Bristling Brock speaks out...


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Maybe Amber Rudd had just had enough of the criticism and broadly felt disbelief in her role on immigration figures and just decided to go.   Her critics will have no doubt applauded and her supporters wept but there is, perhaps, something more fundamental at stake here.   As a nation we hold high the notions of diversity, non-segregation, equality and many other aspirations on the same theme.   Yet at the same time we know that immigration is both a political and social bomb that could go off at any moment.  We have a population growth that is exploding - the bomb there has already gone off - but it has exploded in an unbalanced way that, if progressed for, say, the next decade, will render the indigenous British population a minority in its own country.   Some would argue: 'So What ?' and others - generally the more silent across the political spectrum - would feel a shudder of apprehension about how the mixture of all these diverse races can possibly integrate with each other in an acceptable way.   Maybe history is not the most useful barometer on this but it does show that we have been a white, Christian island for around 1,500 years now but in a decade hence we may be something else.  It is a hugely emotive subject and one that has caused Amber Rudd to bail out from - its complexities, legalities and social implications - quite apart from the divisive political ones - are more than a handful to cope with to everyone's satisfaction.   Her departure is a shame.  I'm no great fan of hers but I do believe she was tackling what she thought were the key issues.   Her lack of attention to detail is said to be the root cause behind her resignation - and that, I suspect, is a flaw that is widely replicated around our political 'masters'.   However, it does pose the thought at exactly what it is that the so called professional civil service is up to.  Their advice and steerage on this has been very much off-track - but they don't pay the price for negligence.   But at the end of all this hand wringing and teeth gnashing we still have the immigration issue to contend with.   There are seemingly two essential choices - curtail immigration and access to the UK and continue with the illegals deportation strategy to try and control the numbers entering the country or accept that this is a systemic change as to who the British are and will be in the future and just let events unfold without regulation.   Neither are attractive options but it is the stuff of which will bring down a government at a stroke - and may well yet do.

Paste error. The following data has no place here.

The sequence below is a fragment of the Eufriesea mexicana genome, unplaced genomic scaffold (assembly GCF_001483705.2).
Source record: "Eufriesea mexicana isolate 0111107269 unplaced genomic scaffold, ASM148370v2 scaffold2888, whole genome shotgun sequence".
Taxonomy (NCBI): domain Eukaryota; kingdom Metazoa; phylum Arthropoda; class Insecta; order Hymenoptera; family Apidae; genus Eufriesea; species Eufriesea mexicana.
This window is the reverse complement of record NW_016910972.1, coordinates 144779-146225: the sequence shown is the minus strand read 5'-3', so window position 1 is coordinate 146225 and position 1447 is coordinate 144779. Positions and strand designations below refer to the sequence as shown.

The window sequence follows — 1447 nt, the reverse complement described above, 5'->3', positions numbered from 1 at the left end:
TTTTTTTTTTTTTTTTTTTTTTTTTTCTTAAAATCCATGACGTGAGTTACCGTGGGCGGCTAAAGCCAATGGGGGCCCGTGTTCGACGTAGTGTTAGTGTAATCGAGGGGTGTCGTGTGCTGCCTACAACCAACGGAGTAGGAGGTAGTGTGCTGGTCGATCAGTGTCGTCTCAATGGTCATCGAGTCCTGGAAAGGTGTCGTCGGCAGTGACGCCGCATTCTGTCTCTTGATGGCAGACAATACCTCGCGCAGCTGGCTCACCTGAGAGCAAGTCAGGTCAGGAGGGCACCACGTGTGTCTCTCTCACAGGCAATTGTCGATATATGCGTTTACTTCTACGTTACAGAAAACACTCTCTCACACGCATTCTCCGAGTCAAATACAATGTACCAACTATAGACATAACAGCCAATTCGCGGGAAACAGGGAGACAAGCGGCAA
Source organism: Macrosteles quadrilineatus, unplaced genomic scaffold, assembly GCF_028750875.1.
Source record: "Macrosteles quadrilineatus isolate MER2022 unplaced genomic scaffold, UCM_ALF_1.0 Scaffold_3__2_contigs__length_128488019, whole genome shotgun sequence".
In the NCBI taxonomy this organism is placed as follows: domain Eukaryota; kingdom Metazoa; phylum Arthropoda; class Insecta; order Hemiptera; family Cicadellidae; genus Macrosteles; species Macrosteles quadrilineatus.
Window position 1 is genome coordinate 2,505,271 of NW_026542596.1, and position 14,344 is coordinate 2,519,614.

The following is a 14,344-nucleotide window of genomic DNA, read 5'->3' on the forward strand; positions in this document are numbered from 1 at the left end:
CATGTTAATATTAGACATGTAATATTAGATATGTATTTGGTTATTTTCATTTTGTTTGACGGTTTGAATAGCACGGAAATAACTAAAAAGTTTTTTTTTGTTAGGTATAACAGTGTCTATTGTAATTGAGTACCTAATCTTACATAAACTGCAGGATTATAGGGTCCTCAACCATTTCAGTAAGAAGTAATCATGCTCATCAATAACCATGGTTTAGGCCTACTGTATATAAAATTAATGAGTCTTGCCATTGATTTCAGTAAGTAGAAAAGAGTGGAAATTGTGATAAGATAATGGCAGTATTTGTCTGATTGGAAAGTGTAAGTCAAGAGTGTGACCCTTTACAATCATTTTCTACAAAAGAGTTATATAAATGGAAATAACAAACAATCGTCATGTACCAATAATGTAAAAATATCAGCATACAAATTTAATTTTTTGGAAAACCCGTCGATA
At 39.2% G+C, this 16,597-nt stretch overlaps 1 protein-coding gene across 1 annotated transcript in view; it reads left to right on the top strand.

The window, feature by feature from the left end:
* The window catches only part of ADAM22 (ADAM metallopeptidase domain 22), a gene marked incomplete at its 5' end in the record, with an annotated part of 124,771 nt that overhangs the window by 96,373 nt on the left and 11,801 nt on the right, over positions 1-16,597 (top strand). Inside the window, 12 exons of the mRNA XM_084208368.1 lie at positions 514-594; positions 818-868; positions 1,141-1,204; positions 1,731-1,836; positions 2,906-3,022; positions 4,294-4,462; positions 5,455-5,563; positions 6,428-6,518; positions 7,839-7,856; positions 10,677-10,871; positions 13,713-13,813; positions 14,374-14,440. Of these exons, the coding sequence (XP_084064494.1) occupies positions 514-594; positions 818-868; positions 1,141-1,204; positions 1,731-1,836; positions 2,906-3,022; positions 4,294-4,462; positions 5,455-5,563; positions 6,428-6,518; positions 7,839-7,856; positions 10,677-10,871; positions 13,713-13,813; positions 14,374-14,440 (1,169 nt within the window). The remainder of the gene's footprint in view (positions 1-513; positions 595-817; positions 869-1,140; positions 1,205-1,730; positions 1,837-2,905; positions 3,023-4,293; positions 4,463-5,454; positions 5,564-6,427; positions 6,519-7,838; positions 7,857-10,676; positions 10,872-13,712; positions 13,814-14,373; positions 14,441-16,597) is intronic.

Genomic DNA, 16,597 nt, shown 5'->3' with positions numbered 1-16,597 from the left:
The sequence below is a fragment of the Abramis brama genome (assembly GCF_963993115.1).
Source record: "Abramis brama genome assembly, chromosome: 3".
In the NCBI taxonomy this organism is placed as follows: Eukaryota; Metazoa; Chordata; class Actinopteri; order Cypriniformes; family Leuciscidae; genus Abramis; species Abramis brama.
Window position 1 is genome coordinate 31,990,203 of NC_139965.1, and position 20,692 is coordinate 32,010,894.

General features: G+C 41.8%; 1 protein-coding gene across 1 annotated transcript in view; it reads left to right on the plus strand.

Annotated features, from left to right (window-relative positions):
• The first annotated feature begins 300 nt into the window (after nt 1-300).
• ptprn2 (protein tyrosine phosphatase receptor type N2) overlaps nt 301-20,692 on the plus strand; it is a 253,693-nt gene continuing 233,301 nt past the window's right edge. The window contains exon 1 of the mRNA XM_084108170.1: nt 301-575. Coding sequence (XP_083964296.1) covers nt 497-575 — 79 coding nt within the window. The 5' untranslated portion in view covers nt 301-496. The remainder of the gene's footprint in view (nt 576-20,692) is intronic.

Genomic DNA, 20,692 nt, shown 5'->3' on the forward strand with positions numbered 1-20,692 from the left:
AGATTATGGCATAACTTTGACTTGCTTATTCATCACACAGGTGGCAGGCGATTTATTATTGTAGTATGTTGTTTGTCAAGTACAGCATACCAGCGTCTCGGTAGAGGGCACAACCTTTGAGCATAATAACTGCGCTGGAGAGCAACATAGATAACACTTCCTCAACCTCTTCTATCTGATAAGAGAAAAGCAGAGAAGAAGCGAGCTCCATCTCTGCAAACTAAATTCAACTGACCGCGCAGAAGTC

More missiles are falling on Syria.   Nobody seems to know who fired them but given they landed on Assad supporters it seems reasonable to assume it is not the Syrians themselves or their pals, the Russians and Iranians (or are they devious enough to shoot at their own just to blame the West ?   Nothing is beyond belief these days).   The danger is, as ever, in escalation.   Will Syria strike out at someone with chemical weapons again - or will the Russians and Iranians make a hostile move.   But against whom ?   No doubt it will be against an innocent civilian population somewhere rather than at some specific military target - that has become the hallmark of this tragic war.   Let us hope that escalation is restrained by wise minds.   Foreign interventions - our own included - are neither helpful nor conclusive.   They are merely the interference of vested interest.  The downside to that, of course is a blanket acceptance of the carnage and suffering of innocents and, as usual, the UN has bared its gums and whimpered about this and that whilst succumbing to the idiocy of Russian and periodic Chinese vetoes barring more robust action.

I see Michel Barnier is strolling around the border lands of Ireland seeing for himself what a catastrophe the UK is facing once Brexit occurs.   How simple life must be in Brussels if all he has to concern himself with is screwing Britain.   His sidekick, Guy Verhofstadt thinks we should agree to an 'association agreement' to satisfy Europe's perverse understanding of trade and customs unions but to do that would not only betray the very ethos of Brexit but it would tie this country to the EU almost inextricably for the next generation.   Along with that we'd have the costs and restrictions we now have and not be able to sit at the table to be heard when the EU comes up with its next preposterous idea.   Maybe the time has come for the EU to start contemplating what the UK departure from its ranks means for them - economically, socially and in terms of the slippery slope to oblivion that European federalism entails.   The UK may be the first to engage in this battle with the EU but I doubt we'll be the last.


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